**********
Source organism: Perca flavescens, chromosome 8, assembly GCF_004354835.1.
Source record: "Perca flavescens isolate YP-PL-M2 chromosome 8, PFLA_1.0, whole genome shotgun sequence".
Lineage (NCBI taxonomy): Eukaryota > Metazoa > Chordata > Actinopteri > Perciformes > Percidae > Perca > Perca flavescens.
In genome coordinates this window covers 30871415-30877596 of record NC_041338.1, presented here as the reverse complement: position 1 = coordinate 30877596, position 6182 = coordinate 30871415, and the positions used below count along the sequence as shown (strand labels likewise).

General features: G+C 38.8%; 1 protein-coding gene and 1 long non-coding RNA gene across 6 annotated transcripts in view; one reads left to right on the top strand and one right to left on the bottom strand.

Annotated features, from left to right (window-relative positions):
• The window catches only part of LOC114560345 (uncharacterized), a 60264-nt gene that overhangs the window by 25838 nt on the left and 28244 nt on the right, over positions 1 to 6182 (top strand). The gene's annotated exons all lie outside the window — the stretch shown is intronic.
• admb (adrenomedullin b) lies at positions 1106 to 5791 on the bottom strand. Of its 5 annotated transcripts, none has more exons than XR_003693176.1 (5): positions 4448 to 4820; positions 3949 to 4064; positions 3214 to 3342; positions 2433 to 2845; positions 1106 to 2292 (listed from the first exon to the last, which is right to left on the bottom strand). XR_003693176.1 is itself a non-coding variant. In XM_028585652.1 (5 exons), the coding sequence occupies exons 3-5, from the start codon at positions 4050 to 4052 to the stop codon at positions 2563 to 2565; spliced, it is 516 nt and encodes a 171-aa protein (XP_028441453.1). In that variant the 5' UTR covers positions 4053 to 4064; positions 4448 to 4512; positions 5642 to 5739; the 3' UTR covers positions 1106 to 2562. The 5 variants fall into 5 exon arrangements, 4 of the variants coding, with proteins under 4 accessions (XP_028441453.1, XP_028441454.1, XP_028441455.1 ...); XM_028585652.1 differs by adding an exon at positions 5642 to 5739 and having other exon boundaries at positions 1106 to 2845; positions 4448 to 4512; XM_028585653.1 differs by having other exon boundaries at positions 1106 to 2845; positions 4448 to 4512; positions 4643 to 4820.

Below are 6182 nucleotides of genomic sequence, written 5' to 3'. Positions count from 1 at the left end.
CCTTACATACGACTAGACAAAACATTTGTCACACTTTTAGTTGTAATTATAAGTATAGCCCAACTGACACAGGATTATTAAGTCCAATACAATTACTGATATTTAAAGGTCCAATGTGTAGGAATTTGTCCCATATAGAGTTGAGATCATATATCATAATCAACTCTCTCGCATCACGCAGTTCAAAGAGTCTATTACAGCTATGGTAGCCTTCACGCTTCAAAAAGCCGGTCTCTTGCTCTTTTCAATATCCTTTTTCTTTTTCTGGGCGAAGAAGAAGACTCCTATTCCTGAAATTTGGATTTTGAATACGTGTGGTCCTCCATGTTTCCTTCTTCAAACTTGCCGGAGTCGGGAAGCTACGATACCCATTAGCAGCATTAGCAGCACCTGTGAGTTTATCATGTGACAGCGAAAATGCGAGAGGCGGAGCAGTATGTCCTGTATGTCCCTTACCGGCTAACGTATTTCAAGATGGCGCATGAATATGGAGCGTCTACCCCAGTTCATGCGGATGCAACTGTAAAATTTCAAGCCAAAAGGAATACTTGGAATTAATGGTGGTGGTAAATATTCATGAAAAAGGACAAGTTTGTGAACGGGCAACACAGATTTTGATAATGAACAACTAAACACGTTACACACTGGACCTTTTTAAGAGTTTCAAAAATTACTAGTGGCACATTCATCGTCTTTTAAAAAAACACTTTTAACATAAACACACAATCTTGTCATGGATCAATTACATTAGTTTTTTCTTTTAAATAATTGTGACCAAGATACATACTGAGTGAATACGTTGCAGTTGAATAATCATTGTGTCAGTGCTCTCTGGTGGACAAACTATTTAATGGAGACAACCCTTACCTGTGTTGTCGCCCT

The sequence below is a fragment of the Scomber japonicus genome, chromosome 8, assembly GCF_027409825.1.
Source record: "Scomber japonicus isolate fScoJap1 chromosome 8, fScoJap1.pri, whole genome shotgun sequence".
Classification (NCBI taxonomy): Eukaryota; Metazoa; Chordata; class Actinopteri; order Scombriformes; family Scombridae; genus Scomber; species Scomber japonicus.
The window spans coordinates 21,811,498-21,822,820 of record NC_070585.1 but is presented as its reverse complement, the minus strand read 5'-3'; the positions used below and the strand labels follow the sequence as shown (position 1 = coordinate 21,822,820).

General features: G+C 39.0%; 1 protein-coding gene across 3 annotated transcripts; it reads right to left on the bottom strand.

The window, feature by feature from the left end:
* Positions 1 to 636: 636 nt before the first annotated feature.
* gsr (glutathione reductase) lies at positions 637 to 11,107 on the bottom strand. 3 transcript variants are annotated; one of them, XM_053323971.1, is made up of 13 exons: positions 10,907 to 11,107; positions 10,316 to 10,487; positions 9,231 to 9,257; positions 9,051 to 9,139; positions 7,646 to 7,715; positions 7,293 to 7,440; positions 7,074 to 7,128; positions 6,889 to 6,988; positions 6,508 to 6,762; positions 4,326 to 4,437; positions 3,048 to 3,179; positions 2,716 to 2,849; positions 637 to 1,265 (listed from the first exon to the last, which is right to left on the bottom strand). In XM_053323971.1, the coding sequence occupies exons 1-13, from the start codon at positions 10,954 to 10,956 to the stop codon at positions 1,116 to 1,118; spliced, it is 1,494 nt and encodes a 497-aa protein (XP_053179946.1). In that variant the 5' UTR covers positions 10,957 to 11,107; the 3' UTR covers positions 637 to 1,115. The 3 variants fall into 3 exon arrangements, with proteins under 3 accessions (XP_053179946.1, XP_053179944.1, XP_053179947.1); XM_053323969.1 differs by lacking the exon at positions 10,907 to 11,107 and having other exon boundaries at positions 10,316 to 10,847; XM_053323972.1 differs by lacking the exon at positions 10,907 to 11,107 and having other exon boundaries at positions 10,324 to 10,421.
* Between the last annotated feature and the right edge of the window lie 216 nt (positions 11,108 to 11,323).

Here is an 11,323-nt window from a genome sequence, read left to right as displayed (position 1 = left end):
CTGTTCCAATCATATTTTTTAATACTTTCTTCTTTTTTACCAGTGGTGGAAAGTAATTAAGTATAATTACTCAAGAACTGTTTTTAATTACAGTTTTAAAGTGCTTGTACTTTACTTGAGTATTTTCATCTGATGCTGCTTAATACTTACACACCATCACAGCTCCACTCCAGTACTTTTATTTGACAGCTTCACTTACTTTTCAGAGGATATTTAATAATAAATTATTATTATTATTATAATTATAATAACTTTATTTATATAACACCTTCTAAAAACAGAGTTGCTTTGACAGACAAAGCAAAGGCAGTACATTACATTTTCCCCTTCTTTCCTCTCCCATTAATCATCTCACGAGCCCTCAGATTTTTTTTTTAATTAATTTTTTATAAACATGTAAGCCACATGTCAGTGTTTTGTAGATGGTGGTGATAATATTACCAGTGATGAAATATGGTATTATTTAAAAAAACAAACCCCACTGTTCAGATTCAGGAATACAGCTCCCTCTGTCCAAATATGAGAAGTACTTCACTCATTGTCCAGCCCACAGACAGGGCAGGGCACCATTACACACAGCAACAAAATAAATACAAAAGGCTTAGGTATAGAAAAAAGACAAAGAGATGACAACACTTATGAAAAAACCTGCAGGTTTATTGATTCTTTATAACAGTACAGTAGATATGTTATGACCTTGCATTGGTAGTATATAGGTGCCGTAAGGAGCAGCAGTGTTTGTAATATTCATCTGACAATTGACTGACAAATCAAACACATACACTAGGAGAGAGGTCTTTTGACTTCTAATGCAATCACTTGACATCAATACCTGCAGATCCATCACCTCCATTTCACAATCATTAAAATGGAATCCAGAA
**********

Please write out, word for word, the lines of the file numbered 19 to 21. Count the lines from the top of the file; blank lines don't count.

* Between the last annotated feature and the right edge of the window lie 216 nt (positions 11,108 to 11,323).

Here is an 11,323-nt window from a genome sequence, read left to right as displayed (position 1 = left end):
CTGTTCCAATCATATTTTTTAATACTTTCTTCTTTTTTACCAGTGGTGGAAAGTAATTAAGTATAATTACTCAAGAACTGTTTTTAATTACAGTTTTAAAGTGCTTGTACTTTACTTGAGTATTTTCATCTGATGCTGCTTAATACTTACACACCATCACAGCTCCACTCCAGTACTTTTATTTGACAGCTTCACTTACTTTTCAGAGGATATTTAATAATAAATTATTATTATTATTATAATTATAATAACTTTATTTATATAACACCTTCTAAAAACAGAGTTGCTTTGACAGACAAAGCAAAGGCAGTACATTACATTTTCCCCTTCTTTCCTCTCCCATTAATCATCTCACGAGCCCTCAGATTTTTTTTTTAATTAATTTTTTATAAACATGTAAGCCACATGTCAGTGTTTTGTAGATGGTGGTGATAATATTACCAGTGATGAAATATGGTATTATTTAAAAAAACAAACCCCACTGTTCAGATTCAGGAATACAGCTCCCTCTGTCCAAATATGAGAAGTACTTCACTCATTGTCCAGCCCACAGACAGGGCAGGGCACCATTACACACAGCAACAAAATAAATACAAAAGGCTTAGGTATAGAAAAAAGACAAAGAGATGACAACACTTATGAAAAAACCTGCAGGTTTATTGATTCTTTATAACAGTACAGTAGATATGTTATGACCTTGCATTGGTAGTATATAGGTGCCGTAAGGAGCAGCAGTGTTTGTAATATTCATCTGACAATTGACTGACAAATCAAACACATACACTAGGAGAGAGGTCTTTTGACTTCTAATGCAATCACTTGACATCAATACCTGCAGATCCATCACCTCCATTTCACAATCATTAAAATGGAATCCAGAA